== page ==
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Typically, running shoes are made with considerably heavier cushioning than walking shoes. Fitness walkers have different needs than runners, as walking has much less impact on the feet. One thing to look for when buying running shoes is to make sure the foot can bend in the shoe. Another suggestion is to look for a shoe with a low heel; this can support runners who land on the balls of their feet. Cushioned shoes are favored for those who walk long distances or on hard surfaces. Additionally, shoes that are made from lighter materials will be more comfortable because they are not as heavy.

For more information about walking shoes versus running shoes, consult with one of our podiatrists from Tri-State Foot and Ankle Center. Our doctors can measure your feet to determine what your needs are and help you find an appropriate pair of footwear.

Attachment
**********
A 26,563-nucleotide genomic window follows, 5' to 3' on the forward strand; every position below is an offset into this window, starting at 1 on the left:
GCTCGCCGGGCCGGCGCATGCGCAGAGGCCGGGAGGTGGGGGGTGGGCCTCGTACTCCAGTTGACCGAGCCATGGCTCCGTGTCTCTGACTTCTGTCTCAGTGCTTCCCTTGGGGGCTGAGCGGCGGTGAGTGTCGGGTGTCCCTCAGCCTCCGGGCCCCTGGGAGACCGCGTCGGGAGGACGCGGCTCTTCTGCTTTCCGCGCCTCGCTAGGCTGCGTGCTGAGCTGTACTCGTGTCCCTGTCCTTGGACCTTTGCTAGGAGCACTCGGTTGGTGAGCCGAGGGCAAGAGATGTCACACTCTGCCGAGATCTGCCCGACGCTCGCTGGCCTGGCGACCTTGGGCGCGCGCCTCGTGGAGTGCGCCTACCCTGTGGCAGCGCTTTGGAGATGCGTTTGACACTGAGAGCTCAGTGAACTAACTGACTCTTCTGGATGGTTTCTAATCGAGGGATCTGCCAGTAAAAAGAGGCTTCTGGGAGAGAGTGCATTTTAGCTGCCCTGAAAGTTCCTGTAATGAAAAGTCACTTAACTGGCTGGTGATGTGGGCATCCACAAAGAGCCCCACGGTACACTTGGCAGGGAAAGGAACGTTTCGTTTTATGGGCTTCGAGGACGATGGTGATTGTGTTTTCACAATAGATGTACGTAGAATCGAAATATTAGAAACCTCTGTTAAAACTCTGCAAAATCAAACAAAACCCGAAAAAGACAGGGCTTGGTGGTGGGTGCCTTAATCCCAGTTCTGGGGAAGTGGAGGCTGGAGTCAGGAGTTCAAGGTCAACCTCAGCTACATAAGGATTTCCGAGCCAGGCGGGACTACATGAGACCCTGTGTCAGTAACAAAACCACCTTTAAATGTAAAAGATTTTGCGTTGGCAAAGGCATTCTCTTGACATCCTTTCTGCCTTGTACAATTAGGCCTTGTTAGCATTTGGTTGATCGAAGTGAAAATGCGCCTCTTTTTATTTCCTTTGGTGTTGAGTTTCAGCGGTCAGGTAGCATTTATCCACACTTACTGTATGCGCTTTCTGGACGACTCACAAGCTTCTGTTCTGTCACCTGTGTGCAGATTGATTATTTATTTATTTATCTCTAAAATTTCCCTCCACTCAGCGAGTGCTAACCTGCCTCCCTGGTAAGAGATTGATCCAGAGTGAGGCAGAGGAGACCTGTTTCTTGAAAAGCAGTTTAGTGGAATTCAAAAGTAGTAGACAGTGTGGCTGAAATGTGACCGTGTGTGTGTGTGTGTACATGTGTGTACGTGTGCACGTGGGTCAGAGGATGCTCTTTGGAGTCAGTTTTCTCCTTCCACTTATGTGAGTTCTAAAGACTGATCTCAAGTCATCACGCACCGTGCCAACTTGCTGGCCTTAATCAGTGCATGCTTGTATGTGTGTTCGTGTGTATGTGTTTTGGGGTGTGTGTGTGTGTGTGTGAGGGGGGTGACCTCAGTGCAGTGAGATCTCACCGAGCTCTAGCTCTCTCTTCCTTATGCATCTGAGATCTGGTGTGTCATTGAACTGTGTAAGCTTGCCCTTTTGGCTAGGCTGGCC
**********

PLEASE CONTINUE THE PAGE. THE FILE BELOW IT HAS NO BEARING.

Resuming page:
Foot Health: The Differences between Walking & Running Shoes

There are great ways to stay in shape: running and walking are two great exercises to a healthy lifestyle. It is important to know that running shoes and walking shoes are not interchangeable. There is a key difference on how the feet hit the ground when someone is running or walking. This is why one should be aware that a shoe is designed differently for each activity.

You may be asking yourself what the real differences are between walking and running shoes and the answers may shock you.

Differences

Walking doesn’t involve as much stress or impact on the feet as running does. However, this doesn’t mean that you should be any less prepared. When you’re walking, you land on your heels and have your foot roll forward. This rolling motion requires additional support to the feet.